Archive | GNC

The $37 billion supplement industry is barely regulated — and could be dangerous to your health

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Posted 20 August 2017

This article published in Business Insider, makes the following points (extracts):

“In the middle of the pregnancy, her mother had come down with tuberculosis. She’d contracted the contagious lung infection in her teens, and the illness came back despite preventative antibiotics and regular screenings. The cause: a popular herbal supplement called St. John’s wort. St. John’s wort is one of the most popular herbal supplements sold in the United States. But in 2000, the National Institutes of Health published a study showing that St. John’s wort could severely curb the effectiveness of several important pharmaceutical drugs — including antibiotics, birth control, and antiretrovirals for infections like HIV — by speeding up their breakdown in the body.”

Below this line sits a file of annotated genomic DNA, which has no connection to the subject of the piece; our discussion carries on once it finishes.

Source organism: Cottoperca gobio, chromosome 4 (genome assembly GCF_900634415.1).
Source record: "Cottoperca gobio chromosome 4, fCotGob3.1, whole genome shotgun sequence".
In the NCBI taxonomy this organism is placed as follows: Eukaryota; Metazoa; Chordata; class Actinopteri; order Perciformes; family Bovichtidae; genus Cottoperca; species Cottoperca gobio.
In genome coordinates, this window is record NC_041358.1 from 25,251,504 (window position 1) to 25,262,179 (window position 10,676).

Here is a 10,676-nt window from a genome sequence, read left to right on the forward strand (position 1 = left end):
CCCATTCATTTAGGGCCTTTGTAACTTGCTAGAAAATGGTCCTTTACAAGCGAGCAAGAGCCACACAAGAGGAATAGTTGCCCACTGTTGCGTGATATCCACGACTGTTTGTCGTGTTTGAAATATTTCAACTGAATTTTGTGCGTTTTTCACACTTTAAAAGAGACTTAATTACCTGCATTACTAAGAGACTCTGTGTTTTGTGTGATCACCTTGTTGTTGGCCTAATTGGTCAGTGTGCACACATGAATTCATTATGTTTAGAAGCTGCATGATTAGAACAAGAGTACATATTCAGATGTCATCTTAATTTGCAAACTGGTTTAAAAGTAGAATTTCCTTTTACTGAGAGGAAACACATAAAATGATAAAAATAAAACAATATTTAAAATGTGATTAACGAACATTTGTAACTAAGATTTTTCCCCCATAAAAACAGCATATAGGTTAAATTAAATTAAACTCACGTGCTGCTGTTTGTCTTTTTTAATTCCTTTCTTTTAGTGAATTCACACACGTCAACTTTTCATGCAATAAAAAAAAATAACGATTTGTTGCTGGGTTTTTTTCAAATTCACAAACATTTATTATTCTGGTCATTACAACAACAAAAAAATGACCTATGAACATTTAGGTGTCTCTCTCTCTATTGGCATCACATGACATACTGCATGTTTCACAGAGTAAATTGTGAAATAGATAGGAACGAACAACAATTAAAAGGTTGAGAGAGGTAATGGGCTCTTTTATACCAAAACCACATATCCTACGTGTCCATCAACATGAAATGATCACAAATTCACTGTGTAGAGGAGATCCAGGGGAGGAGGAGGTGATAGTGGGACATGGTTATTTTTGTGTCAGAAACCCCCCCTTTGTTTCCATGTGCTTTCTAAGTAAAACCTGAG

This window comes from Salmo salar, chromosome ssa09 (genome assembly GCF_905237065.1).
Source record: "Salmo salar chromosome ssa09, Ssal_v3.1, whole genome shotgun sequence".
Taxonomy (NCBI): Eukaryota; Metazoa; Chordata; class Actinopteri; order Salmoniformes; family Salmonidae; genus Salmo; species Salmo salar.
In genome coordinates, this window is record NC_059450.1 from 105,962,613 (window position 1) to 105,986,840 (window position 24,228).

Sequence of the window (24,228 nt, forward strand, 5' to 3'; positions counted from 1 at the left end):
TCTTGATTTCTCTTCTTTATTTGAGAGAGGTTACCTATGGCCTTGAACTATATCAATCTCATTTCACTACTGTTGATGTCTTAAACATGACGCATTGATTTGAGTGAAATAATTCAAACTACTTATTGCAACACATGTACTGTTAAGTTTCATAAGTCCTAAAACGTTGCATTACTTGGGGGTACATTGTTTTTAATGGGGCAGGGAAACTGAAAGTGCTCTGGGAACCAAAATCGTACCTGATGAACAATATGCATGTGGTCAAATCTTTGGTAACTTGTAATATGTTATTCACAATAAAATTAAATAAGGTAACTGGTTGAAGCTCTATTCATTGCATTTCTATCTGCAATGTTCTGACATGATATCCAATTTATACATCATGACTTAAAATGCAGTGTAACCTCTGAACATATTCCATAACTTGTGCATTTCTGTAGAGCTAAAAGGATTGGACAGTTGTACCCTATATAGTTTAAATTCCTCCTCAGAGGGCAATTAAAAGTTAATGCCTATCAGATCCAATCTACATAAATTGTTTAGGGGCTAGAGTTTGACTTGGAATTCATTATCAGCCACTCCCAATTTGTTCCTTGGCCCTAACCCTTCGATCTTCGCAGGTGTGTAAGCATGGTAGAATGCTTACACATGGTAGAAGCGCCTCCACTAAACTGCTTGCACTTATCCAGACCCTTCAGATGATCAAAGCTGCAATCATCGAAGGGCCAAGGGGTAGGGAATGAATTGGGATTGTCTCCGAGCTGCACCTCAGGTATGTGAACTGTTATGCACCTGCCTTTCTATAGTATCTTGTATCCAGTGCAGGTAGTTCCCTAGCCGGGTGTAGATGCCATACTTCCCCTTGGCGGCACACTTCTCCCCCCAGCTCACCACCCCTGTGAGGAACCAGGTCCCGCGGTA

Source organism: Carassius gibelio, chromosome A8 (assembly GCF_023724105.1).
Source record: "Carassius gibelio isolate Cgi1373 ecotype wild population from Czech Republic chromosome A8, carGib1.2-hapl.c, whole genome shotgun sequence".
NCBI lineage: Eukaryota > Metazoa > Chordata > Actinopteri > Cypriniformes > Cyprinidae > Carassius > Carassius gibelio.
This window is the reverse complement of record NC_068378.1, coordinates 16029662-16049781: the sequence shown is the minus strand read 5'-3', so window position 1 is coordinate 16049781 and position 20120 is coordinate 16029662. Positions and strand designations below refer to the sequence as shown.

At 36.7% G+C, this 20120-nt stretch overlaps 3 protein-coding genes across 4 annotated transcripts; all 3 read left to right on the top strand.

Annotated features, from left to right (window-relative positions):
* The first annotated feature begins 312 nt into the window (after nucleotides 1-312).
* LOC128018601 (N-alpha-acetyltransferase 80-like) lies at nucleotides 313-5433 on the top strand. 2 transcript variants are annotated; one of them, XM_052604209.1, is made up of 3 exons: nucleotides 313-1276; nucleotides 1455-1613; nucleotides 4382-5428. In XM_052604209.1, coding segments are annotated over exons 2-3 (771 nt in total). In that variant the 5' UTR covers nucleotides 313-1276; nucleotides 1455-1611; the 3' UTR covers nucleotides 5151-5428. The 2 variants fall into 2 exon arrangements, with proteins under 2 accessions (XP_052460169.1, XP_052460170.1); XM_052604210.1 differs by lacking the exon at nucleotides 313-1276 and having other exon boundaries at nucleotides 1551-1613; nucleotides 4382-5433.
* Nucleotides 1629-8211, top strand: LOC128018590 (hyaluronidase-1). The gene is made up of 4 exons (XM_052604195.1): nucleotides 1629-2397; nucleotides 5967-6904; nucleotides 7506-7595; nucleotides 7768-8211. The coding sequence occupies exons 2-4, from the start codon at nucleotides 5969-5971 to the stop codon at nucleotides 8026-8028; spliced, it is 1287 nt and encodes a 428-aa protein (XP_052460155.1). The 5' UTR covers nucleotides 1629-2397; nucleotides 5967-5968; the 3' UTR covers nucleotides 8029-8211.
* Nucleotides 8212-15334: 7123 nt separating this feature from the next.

““Consumers should expect nothing from [supplements] because we don’t have any clear evidence that they’re beneficial, and they should be leery that they could be putting themselves at risk,” S. Read the rest

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Sports nutrition growth spoiled by ‘wrong and immoral’ marketing

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Posted 28 June 2017

Readers will be aware of the number of ASA rulings against USN and Biogen products making claims of being able to “boost testosterone”. Readers will also be aware of USN laying a charge of defamation against Dr Harris Steinman, who pointed out, among other, the falseness of these claims.

In this article titled “Sports nutrition growth spoiled by ‘wrong and immoral’ marketing” published in NutraIngredients.com, the following points are made:

Speaking to Nutralngredients, Graeme Close, professor of sports nutrition, John Moores University, said: “There are some great companies out there who understand the rules and regulations and abide by them and do give some good information out.” But the said the industry was being undermined by “the smaller brands or the less reputable ones trying to bring something what they think is unique and new to market”.